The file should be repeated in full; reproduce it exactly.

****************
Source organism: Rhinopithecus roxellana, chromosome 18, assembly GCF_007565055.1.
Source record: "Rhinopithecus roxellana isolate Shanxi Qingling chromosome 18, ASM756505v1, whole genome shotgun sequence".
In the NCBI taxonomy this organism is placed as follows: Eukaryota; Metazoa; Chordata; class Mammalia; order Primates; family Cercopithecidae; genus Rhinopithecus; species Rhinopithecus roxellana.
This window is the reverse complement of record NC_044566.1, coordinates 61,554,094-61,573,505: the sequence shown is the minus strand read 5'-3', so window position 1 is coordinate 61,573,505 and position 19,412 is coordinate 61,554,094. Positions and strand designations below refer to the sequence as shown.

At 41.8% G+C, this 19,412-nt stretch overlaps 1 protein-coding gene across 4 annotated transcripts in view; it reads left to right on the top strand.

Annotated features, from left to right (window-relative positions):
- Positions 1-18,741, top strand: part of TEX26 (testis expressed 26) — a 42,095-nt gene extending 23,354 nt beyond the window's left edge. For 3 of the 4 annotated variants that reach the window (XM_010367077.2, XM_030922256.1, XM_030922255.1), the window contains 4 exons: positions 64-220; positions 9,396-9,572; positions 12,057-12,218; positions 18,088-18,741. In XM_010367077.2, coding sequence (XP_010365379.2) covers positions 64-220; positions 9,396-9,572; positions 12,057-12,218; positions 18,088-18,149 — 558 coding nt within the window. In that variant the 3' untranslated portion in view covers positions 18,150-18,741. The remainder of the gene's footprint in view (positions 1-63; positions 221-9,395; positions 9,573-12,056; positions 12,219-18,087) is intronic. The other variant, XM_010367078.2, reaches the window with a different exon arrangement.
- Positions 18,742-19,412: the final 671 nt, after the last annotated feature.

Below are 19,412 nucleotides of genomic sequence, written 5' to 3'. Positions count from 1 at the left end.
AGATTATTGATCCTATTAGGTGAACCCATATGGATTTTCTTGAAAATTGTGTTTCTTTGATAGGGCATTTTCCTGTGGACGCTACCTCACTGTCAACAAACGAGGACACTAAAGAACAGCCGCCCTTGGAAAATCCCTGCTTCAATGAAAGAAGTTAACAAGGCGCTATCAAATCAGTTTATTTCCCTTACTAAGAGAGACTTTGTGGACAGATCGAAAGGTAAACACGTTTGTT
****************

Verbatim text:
Source organism: Rhinopithecus roxellana, chromosome 18, assembly GCF_007565055.1.
Source record: "Rhinopithecus roxellana isolate Shanxi Qingling chromosome 18, ASM756505v1, whole genome shotgun sequence".
In the NCBI taxonomy this organism is placed as follows: Eukaryota; Metazoa; Chordata; class Mammalia; order Primates; family Cercopithecidae; genus Rhinopithecus; species Rhinopithecus roxellana.
This window is the reverse complement of record NC_044566.1, coordinates 61,554,094-61,573,505: the sequence shown is the minus strand read 5'-3', so window position 1 is coordinate 61,573,505 and position 19,412 is coordinate 61,554,094. Positions and strand designations below refer to the sequence as shown.

At 41.8% G+C, this 19,412-nt stretch overlaps 1 protein-coding gene across 4 annotated transcripts in view; it reads left to right on the top strand.

Annotated features, from left to right (window-relative positions):
- Positions 1-18,741, top strand: part of TEX26 (testis expressed 26) — a 42,095-nt gene extending 23,354 nt beyond the window's left edge. For 3 of the 4 annotated variants that reach the window (XM_010367077.2, XM_030922256.1, XM_030922255.1), the window contains 4 exons: positions 64-220; positions 9,396-9,572; positions 12,057-12,218; positions 18,088-18,741. In XM_010367077.2, coding sequence (XP_010365379.2) covers positions 64-220; positions 9,396-9,572; positions 12,057-12,218; positions 18,088-18,149 — 558 coding nt within the window. In that variant the 3' untranslated portion in view covers positions 18,150-18,741. The remainder of the gene's footprint in view (positions 1-63; positions 221-9,395; positions 9,573-12,056; positions 12,219-18,087) is intronic. The other variant, XM_010367078.2, reaches the window with a different exon arrangement.
- Positions 18,742-19,412: the final 671 nt, after the last annotated feature.

Below are 19,412 nucleotides of genomic sequence, written 5' to 3'. Positions count from 1 at the left end.
AGATTATTGATCCTATTAGGTGAACCCATATGGATTTTCTTGAAAATTGTGTTTCTTTGATAGGGCATTTTCCTGTGGACGCTACCTCACTGTCAACAAACGAGGACACTAAAGAACAGCCGCCCTTGGAAAATCCCTGCTTCAATGAAAGAAGTTAACAAGGCGCTATCAAATCAGTTTATTTCCCTTACTAAGAGAGACTTTGTGGACAGATCGAAAGGTAAACACGTTTGTT